The stigma around hunting has condemned these conservationists to the title of “murderers”. Not only is this not the case, but in order to sustainably produce crops, hunters are required. Without these hunters, many farmers struggle financially due to the crop damage, and the unwanted animals have to be dealt with in less ethical ways - such as harmful chemicals or painful traps.
“Nobody is just hunting for pigeons when there is one or two of them. We’re talking about hundreds of pigeons flooding a field. The first farmer I hunted for, had lost around £20,000 [$25,825] worth of crops to pigeons alone the previous year.”
When pigeons eat, they store food in a body part called a “crop” which can hold several hundreds of grains of wheat at once - and they feed twice a day. This amounts to a huge quantity of lost wheat: from only a single pigeon. Now imagine, hundreds of them. Not only is this an impossible financial burden on the hunters, but increases the price of food for consumers. Without the hunters, these pigeons are attempted to be managed in other ways; methods that can often be cruel and damage the environment. Although we may not want to come to terms with this harsh reality, it's the truth. Sustainably maintaining this balance is the key to long term success for both humans and local biodiversity.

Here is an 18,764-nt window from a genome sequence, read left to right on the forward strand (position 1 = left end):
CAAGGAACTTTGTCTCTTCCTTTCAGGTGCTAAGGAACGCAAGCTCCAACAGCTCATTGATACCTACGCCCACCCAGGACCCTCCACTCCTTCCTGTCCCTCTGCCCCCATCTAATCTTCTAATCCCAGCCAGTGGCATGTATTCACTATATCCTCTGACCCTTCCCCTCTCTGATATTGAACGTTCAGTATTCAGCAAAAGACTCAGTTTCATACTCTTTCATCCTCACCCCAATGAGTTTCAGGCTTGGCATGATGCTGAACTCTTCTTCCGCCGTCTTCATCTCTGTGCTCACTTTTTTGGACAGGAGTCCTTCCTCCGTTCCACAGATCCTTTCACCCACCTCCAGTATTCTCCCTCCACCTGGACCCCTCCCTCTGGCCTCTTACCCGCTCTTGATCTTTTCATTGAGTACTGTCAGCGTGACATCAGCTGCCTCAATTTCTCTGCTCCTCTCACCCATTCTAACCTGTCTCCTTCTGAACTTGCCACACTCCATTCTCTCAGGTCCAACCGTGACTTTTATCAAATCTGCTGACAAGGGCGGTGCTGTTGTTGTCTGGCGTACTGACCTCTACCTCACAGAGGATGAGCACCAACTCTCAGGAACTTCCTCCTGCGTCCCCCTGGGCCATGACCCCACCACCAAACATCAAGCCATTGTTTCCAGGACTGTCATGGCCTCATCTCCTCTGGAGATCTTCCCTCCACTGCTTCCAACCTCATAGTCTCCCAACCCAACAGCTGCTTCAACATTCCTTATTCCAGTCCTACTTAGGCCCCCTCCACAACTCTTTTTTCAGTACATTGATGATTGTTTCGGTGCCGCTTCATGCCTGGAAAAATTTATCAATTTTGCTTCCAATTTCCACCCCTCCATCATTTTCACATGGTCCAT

“I started to really think about it, thinking actually, these birds are gonna be shot anyway. Whether I'm vegetarian, vegan, etc. No matter what diet I pick, these animals will need to be controlled. Because we can’t have farmers losing £20,000 a year, if we do nothing, just because it makes us feel better that we are not harming birds.”
These hunters are so stigmatized in the media, yet play a vital role in our food production. In fact, the diets of hunters like Ryan are likely more ethical and sustainable than your diet - even if you are vegan or vegetarian. Unfortunately, there is a horrific portrayal of many hunters in the media, most of which is based on misconceptions. Not only is this false, but it is extremely unhelpful; creating unnecessary barriers for these undervalued conservationists.